UFC on Fuel 5 Results: Sunday Perspective

Martin McNeil of SBNation

UFC returned to England and Bellator kicked off their Welterweight tournament. Here are all the talking points you need to know about coming out of the weekend of MMA.

While this card clearly had its slow points, all in all this was a pretty solid show for the Nottingham crowd. The English fighters got off to a slow start on this card but as the night wore on their performances improved. While the English MMA scene still seems to be Europe's strongest, it also seems to be struggling to produce new faces.

The UFC has cooled on England as a market, drastically reducing the number of shows there and it really seems that the UK lacks a young fighter with the right mixture of skill and charisma to become a true star. Right now the only English fighter that fills the role of star is Michael Bisping and he is going to pass his peak as fighter in coming years. This could change very quickly, the meteoric rise of Jon Jones is an excellent reminder that things happen very fast in MMA and it only takes one fighter to energize a fan base.

Lets get on to the rest of the perspectives:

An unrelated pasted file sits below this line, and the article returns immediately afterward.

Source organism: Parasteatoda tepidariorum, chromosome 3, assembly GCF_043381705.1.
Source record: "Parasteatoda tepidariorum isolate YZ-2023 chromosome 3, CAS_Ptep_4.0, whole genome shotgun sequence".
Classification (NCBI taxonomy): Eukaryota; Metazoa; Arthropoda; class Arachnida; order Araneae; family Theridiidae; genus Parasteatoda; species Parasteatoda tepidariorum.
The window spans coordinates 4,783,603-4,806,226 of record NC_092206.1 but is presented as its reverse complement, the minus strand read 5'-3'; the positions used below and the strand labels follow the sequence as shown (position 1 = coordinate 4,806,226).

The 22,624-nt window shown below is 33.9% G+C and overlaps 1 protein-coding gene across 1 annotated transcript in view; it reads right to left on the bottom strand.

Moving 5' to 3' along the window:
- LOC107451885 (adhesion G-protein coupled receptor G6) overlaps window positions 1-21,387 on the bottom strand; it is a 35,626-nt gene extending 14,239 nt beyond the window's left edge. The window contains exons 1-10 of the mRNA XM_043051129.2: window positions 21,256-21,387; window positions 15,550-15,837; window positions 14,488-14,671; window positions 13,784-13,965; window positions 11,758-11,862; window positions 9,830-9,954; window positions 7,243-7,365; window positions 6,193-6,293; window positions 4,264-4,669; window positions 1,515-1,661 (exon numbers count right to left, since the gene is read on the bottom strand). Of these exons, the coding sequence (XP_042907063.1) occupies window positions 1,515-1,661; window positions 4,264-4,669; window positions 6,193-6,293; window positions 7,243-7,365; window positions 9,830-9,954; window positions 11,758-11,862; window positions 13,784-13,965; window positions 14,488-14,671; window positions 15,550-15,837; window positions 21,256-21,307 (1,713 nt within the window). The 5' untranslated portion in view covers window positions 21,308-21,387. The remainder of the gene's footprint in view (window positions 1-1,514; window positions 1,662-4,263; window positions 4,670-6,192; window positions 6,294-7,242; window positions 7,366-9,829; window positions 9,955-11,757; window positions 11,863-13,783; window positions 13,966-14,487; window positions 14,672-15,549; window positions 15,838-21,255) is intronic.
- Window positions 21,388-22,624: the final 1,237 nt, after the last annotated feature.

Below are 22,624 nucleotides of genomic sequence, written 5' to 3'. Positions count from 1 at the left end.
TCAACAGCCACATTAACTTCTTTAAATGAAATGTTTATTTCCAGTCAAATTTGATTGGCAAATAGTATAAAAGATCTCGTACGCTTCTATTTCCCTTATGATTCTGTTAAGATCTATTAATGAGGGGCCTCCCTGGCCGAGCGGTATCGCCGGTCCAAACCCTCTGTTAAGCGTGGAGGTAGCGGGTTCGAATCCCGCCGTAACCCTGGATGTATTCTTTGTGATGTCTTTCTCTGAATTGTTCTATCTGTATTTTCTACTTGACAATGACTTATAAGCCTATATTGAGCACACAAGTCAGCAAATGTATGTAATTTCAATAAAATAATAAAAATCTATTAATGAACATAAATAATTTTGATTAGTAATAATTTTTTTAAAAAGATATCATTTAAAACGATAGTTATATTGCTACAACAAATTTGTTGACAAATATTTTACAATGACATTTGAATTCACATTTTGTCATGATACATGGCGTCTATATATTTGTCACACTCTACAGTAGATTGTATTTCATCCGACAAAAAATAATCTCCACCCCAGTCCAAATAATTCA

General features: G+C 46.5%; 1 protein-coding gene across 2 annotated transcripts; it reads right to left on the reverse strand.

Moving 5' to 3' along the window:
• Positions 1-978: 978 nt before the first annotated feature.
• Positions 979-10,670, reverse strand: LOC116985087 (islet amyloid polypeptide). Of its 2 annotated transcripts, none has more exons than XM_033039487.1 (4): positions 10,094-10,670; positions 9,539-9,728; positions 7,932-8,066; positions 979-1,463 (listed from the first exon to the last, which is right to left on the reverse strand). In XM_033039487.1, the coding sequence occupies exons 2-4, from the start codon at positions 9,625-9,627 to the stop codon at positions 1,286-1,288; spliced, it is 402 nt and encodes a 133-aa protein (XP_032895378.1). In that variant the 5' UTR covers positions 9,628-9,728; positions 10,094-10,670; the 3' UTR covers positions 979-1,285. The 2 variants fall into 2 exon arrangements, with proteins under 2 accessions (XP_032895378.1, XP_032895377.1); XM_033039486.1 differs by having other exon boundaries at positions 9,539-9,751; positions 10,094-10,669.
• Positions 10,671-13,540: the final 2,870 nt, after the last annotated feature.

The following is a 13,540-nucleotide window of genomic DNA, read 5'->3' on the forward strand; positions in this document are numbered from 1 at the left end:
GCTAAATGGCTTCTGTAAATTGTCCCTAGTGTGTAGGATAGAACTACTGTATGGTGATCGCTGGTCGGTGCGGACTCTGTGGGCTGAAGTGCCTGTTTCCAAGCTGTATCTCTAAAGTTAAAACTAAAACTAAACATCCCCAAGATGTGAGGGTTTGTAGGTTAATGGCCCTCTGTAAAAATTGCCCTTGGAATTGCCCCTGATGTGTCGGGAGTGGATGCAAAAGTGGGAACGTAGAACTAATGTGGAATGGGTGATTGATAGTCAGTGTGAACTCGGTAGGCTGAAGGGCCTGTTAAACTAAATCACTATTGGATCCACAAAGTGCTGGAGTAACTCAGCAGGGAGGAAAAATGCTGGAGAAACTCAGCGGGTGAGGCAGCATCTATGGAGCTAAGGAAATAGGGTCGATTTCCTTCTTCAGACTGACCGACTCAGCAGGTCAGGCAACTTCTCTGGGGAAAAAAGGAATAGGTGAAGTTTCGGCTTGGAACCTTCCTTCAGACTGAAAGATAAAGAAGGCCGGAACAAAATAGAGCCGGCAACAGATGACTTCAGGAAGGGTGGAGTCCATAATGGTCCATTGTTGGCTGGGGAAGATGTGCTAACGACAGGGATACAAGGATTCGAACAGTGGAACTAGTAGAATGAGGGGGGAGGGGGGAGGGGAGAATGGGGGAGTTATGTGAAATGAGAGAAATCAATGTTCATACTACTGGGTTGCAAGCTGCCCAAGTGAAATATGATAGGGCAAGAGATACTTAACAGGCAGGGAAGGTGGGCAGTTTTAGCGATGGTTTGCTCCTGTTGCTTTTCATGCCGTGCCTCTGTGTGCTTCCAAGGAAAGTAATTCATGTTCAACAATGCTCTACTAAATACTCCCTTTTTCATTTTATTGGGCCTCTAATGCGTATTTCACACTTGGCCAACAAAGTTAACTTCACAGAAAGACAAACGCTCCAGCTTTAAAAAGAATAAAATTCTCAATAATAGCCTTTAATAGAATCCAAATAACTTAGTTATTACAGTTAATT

• Stefan Struve is improving, ever so slightly. We, as MMA fans, are used to seeing huge leaps in ability from fight to fight, but with Struve we see baby steps. Struve is supposed to struggle with heavy handed strikers but now Struve has four wins stoppage wins over powerful strikers. Yes, Stipe Miocic hit him hard but Struve threw better kicks at range, actually threw straight punches at times and actually seemed to be trying to use his length. In the post fighter interview Struve did indicate it is something he is working on, so in the future fans and pundits should be careful falling into the old "Struve won't use length and get KOed" narrative.
  • Brad Pickett scored a superb upper cut to knock Jabouin down and showed off his ever improving skill set. Pickett's nickname is "One Punch", but early in his career that was largely a smoke screen, while he certainly had knockout power Pickett was primarily a grappler. The name convinced opponents Pickett was a brawler and thus he could surprise them when he shot for a takedown and then proceeded to out grapple them. Pickett has grown into the nickname, Jabouin has been knocked out before, but only by very heavy hitters at lightweight, an encouraging sign. Look for Pickett to get right back into contention.
  • Dan Hardy won, but it was a fight he was supposed to win. Hardy has plenty of charisma and is a like-able fighter, as he seems to really enjoy fighting and being in the UFC, but sadly the skill set just isn't there to make him a huge star. For all the talk of "we've never Hardy shoot for takedowns talk" during the fight, this is a known Hardy approach he used to great success against Marcus Davis. In the end this fight meant very little as neither Hardy nor Amir Sadollah are going anywhere, up or down.